Days Inns of America v. Matt

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265 Ga. 235 (1995)



Supreme Court of Georgia.

Decided March 13, 1995.

Reconsideration Denied March 30, 1995.

Hicks, Casey, Young & Barber, William T. Casey, Jr., Long, Aldridge & Norman, W. Stell Huie, for appellant.

Craig T. Jones, for appellees.

Samuel W. Oates, Jr., Franklin, Taulbee, Rushing & Bunce, Elizabeth F. Bunce, James D. Hollingsworth, Bauer & Deitch, Gilbert H. Deitch, Alston & Bird, James C. Grant, Stewart A. Anshell, Darrin L. McCullough, Arnold C. Young, amici curiae.

HUNT, Chief Justice.

We granted certiorari to the Court of Appeals in Matt v. Days Inns of America, 212 Ga. App. 792 (443 SE2d 290) (1994) to determine whether, in this suit by a hotel guest for injuries resulting from an attack by an unknown assailant, the Court of Appeals applied the appropriate standard in reversing the trial court's grant of summary judgment to Days Inns. We affirm.

In Lau's Corp. v. Haskins, 261 Ga. 491 (1) (405 SE2d 474) (1991), we reiterated the applicable law in this type of case. To begin with, a proprietor's duty to invitees is to "exercise ordinary care in keeping the premises and approaches safe." OCGA ยง 51-3-1.

The proprietor is not the insurer of the invitee's safety, [cit.], but is bound to exercise ordinary care to protect the invitee from unreasonable risks of which he or she has superior *236 knowledge. [Cit.] If the proprietor has reason to anticipate a criminal act, he or she then has a "duty to exercise ordinary care to guard against injury from dangerous characters." [Cit.]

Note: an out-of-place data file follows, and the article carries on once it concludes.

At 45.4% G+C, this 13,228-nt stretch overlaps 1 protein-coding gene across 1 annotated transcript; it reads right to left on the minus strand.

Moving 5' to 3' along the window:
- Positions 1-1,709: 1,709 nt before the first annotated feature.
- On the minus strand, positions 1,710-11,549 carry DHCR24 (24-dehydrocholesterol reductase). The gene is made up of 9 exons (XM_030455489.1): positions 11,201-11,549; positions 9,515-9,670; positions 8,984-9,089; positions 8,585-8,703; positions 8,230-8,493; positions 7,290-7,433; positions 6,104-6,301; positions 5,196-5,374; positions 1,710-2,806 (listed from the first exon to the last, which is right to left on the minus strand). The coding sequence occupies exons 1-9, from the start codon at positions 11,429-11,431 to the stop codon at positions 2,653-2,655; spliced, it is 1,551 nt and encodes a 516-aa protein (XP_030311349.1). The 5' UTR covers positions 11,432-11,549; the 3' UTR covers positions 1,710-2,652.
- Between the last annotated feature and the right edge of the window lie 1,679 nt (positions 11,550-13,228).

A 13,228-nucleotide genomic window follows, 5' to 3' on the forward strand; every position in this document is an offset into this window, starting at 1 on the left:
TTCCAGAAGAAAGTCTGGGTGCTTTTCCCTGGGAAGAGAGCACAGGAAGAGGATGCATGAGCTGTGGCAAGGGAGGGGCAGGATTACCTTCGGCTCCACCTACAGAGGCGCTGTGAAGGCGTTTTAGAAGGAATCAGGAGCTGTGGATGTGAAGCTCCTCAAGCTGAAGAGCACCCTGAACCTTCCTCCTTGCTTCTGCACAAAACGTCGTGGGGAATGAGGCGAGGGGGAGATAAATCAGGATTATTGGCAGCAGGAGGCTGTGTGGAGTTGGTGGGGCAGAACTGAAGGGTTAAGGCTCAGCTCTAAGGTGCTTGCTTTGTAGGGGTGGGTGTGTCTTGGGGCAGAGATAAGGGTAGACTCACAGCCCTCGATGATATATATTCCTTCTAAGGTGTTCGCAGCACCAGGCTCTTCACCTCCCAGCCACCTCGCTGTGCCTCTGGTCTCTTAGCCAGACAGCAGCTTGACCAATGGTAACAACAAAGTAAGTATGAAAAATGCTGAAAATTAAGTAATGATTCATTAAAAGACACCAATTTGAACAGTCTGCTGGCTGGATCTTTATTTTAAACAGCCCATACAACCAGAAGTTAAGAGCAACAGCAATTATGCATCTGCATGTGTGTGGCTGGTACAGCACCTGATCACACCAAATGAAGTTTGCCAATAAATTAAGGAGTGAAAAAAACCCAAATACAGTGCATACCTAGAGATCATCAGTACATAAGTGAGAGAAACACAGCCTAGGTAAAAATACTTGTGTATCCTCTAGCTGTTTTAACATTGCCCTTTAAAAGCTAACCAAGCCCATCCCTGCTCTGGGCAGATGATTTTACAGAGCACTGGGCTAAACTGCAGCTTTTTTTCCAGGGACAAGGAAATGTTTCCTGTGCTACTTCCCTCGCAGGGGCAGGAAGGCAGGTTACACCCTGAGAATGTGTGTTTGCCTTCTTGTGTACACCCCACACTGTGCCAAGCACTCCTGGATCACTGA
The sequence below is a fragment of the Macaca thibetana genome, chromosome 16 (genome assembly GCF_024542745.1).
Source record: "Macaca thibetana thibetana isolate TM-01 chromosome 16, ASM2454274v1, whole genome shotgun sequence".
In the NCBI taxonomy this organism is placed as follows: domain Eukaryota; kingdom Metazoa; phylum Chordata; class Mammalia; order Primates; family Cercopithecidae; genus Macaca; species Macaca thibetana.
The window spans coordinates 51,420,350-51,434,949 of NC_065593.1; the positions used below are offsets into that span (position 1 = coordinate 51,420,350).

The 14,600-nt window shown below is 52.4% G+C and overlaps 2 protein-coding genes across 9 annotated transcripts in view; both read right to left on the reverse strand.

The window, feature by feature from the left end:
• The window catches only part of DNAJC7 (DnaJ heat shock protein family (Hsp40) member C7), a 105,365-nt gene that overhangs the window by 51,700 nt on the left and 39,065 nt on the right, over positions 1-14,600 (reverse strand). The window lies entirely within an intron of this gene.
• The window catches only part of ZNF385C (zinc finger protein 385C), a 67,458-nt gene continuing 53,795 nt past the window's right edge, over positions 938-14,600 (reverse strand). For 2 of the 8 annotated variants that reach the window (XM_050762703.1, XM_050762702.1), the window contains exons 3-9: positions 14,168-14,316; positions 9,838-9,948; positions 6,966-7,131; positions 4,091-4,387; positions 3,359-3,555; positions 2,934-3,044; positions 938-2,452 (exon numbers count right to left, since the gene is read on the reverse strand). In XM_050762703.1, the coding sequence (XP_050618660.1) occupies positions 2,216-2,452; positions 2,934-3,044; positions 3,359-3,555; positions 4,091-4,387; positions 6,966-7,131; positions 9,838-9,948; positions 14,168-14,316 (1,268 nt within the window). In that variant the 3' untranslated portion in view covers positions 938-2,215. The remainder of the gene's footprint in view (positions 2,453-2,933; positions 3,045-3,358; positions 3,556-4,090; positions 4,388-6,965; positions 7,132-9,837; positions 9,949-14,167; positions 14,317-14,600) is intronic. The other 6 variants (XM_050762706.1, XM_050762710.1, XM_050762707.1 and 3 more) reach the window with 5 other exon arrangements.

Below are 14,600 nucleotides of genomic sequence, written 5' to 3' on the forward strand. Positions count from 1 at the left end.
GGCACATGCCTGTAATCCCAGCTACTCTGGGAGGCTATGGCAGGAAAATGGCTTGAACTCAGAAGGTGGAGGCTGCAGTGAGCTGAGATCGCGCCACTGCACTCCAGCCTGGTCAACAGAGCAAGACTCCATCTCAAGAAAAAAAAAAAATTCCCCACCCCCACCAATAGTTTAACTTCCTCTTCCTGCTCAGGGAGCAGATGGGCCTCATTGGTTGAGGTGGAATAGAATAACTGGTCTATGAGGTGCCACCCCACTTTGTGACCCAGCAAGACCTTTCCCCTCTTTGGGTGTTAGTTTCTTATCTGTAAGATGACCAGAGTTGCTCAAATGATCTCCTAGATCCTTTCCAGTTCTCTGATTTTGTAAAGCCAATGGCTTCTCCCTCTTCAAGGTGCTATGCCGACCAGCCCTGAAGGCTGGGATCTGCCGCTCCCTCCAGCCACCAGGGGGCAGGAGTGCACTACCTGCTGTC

Simply put, without foreseeability that a criminal act will occur, no duty on the part of the proprietor to exercise ordinary care to prevent that act arises. Lau's Corp. controls regarding the question of foreseeability in this case and proof of the prior robbery committed by force creates a triable issue as to whether Days Inns had a duty to exercise ordinary care to guard its patrons against the risks posed by similar criminal activity. Id. at 493 (1). Compare Savannah College of Art v. Roe, 261 Ga. 764, 765 (1) (409 SE2d 848) (1991). Moreover, the record in this case, unlike in Lau's Corp., does not permit summary resolution of the issue of whether ordinary care was exercised assuming that duty arose.[1]

Judgment affirmed. All the Justices concur, except Benham, P. J., who concurs in the judgment only.


[1] The trial court held that there was no showing that the incident and any injuries were foreseeable and then went on to conclude there was no showing the incident could have been prevented, even if it were foreseeable. Once the trial court reassumes jurisdiction, the viability of the latter issue can be fully developed and addressed.